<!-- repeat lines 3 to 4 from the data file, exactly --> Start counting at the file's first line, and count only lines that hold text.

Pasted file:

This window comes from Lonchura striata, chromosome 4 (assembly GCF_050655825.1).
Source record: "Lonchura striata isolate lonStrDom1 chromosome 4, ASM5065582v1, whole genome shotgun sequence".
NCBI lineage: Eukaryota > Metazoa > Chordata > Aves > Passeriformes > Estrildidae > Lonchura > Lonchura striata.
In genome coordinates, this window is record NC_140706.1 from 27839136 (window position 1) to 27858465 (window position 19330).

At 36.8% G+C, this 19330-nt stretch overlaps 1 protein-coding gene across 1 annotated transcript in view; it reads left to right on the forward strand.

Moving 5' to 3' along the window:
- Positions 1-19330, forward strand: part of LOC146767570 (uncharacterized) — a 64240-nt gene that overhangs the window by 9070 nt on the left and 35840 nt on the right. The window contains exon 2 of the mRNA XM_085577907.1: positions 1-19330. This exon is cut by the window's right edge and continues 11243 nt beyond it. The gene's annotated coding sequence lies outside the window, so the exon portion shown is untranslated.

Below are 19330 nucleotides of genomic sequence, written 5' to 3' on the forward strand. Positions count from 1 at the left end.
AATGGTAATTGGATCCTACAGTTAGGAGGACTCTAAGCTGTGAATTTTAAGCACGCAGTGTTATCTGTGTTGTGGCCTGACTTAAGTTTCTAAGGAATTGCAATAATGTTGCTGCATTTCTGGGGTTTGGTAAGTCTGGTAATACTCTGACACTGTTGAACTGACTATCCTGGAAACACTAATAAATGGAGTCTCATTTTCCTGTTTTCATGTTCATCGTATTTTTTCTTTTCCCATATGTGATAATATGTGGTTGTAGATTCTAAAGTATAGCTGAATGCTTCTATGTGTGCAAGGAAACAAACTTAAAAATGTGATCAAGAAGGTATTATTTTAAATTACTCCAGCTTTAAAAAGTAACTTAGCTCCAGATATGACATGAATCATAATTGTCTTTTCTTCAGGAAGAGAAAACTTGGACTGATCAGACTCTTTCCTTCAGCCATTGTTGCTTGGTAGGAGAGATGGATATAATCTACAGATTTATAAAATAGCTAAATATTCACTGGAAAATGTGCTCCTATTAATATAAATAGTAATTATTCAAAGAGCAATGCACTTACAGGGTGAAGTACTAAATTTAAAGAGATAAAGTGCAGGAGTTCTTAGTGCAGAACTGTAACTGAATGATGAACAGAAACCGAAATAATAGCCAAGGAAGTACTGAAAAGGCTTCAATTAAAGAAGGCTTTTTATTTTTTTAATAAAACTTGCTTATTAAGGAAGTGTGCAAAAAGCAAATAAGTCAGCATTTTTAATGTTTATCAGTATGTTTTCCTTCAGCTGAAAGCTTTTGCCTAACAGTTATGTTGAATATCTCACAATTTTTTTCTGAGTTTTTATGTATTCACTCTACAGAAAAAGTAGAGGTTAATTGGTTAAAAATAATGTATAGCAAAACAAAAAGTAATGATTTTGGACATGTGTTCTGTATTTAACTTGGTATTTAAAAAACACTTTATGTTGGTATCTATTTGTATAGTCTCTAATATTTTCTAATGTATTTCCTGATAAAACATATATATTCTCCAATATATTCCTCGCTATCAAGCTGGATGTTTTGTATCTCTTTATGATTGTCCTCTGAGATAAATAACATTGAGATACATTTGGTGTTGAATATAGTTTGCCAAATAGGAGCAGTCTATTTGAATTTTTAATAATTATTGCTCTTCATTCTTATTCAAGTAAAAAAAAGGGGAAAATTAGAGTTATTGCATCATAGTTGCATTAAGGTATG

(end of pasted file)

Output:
NCBI lineage: Eukaryota > Metazoa > Chordata > Aves > Passeriformes > Estrildidae > Lonchura > Lonchura striata.
In genome coordinates, this window is record NC_140706.1 from 27839136 (window position 1) to 27858465 (window position 19330).